Compared to his New Girl roommates, Winston Bishop was a relative mystery up until the show's second season. But now we know him for the weirdo he is: a guy who thinks he has a menstrual cycle and hatches outrageously bad schemes (“We could break into a zoo, steal a bear, then we shoot the bear full of hep. C, we release that bear in the restaurant right as they’re about to order dessert … ”). Are his roomies’ quirks rubbing off, or was Winston always this mad? We spoke to Lamorne Morris ahead of tonight’s finale about his character’s development, Jess and Schmidt's hookup, and wanting Rihanna to play his love interest.
As season two wraps up, what theme do you think defined it?
For the show, it was Nick and Jess. It was a lot of the “will they, won’t they?” theme going on, in general, if you look at Cece and Schmidt or even me and Shelby, where we broke up and then I started dating Brenda Song’s character. For my story line, it’s just … Winston is crazy. [Laughs.] That was my “thing.” He’s nuts! He’s always got these traits that aren’t very subtle. He thinks he has his period, or he trips out when he drinks fruity drinks. He’s struggling to find a condom so he’s running desperately through the streets. It’s always something. Winston is crazy, and I think that’s okay.
In the finale, he ends up in an air duct while scheming with Schmidt to sabotage Cece’s wedding. What could go wrong?
Everything, because another story line with Winston this season is that he loves pranking people. The problem is he has no sweet spot, so he doesn’t know how to do it just right. It’s either way too soft or way too extreme. In this case, he goes way too extreme. Of course, the worst happens, and you’ll have to watch it and see.
It’s taken a while to figure out Winston’s personality. It seems like this season he blossomed a little.
Yeah, when you start off a show with five characters and you flesh them out for years and then you have to replace a character [Damon Wayans Jr. was originally cast on the show instead], it throws a monkey wrench into the program. You have to really flesh out this new character and make it so he fits the dynamic of the group. A lot of it worked, in the fact that my character was gone for a couple years, so it’s about him gradually growing an audience as well as his roommates. I think this year they really found a groove with him.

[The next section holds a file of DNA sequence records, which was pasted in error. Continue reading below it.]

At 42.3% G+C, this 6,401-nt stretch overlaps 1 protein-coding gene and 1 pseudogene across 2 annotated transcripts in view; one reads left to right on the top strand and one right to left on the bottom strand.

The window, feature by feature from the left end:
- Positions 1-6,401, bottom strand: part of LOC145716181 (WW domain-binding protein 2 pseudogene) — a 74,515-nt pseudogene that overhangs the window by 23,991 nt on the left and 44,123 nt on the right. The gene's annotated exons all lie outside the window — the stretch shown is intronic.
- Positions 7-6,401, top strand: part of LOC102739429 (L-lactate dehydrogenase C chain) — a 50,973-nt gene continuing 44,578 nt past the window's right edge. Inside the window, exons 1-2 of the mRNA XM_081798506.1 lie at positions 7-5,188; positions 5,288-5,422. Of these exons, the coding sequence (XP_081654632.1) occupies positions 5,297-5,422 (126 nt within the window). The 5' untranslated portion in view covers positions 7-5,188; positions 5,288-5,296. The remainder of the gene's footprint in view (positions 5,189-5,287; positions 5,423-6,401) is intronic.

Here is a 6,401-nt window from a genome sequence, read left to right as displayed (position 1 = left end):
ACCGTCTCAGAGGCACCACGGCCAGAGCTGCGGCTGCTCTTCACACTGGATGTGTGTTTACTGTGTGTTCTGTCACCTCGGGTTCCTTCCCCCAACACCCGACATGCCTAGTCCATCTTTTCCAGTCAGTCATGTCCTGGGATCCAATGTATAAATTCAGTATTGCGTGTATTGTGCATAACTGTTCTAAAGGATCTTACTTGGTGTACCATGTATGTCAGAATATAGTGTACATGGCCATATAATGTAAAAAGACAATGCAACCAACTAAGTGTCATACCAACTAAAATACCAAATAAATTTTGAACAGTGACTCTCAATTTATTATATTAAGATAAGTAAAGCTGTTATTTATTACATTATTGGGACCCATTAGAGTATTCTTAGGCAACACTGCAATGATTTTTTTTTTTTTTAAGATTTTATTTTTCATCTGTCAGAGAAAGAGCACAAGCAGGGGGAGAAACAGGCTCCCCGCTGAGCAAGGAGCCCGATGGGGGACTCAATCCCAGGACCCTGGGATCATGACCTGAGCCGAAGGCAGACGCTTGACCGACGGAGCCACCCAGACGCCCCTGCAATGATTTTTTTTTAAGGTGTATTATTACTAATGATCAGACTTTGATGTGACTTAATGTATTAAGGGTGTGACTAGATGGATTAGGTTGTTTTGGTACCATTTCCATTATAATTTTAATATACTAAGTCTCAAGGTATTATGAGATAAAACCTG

Were you ever confused about where Winston’s story line is headed?
Yeah. In TV, you’re always confused because you legitimately don’t know what you’re doing the next week. One week, Nick could be madly in love with Jess. The next one, he could be all over his bartender co-worker. The next, he could be trying to solve a murder. The next week, he could be back with Jess. So you never really have it down.
What’d you think of the way Nick and Jess finally hooked up?
The writers do a really good job of figuring things out and getting a feel for what the audience wants. I think they actually listened to Twitter and magazines, and they felt like it was the perfect time to do it. And it was cool. Jake Johnson [who plays Nick] said when it happened, that same night he gained, like, 20,000 Twitter followers going crazy about it. So it was good; it was perfect.
It’s funny because some shows prolong the hookup when there’s a question about it. This happened in the second season.
In my opinion, it means they have other stuff to focus on. I’m not even sure in the beginning, if that was the writers’ intention to make Nick and Jess … I guess in the table reads, they felt like: They have a good connection. Let’s start writing for that.
It could’ve been Jess and Schmidt …
Right, insane. [Laughs.]
How is Winston in relationships?
It’s weird because they write it sporadically. Sometimes, I’ll be with Daisy [played by Brenda Song]. And then she’s not around for a couple episodes. I think they’re trying to establish that I work so much, without necessarily showing me at work. So a lot of times it’s like: I have the sex window. She’s in town; my schedule’s freed up. I think he’s too busy for a real relationship ’cause he’s still trying to figure his career life out. I don’t know. I would like to see him in a relationship. Rihanna’s trying to act now. Let’s bring her on.
Rihanna as Rihanna, or would she play somebody?
She would play somebody. I wouldn’t want her to play Rihanna-Rihanna because Rihanna-Rihanna is probably a little wild for Winston. She would walk all over Winston.
Speaking of acting singers, Taylor Swift guests on the finale. Did you have any scenes with her?
I didn’t. That was the one day that I didn’t work. But I heard she killed it. I heard she’s really funny.
Her comedic timing is surprisingly on point.
She can do everything. I’d like to honestly start a relationship with her as well.
You’ve put out a few parody videos, like the Trinidad James spoof. How did those come about, and are you planning more?
That’s always something I’ve wanted to do: just shoot a bunch of randomness. The “Belizean James” thing happened when I saw the Trinidad James video [“All Gold Everything”] and thought: Oh my goodness. This is one of the most ridiculous-slash-awesome things I’ve ever seen in my entire life. So me and my buddies wrote it out and shot it. I’ve shot “24/7,” spoofing Floyd Mayweather, and “Black Rapunzel.” The goal is to keep stuff coming out. I want to stay proactive and keep having funny material online.
What’s one ridiculous thing in hip-hop right now that needs a parody?
People losing their endorsements. I think it’s hilarious that you would give an endorsement deal to someone who you’ve heard their lyrics a million times and you thought it was cool. And then they said something a little messed up and you take the endorsement deal away. Yeah, so the lyrics shouldn’t have been said, but what did you expect? Parodying that might be cool.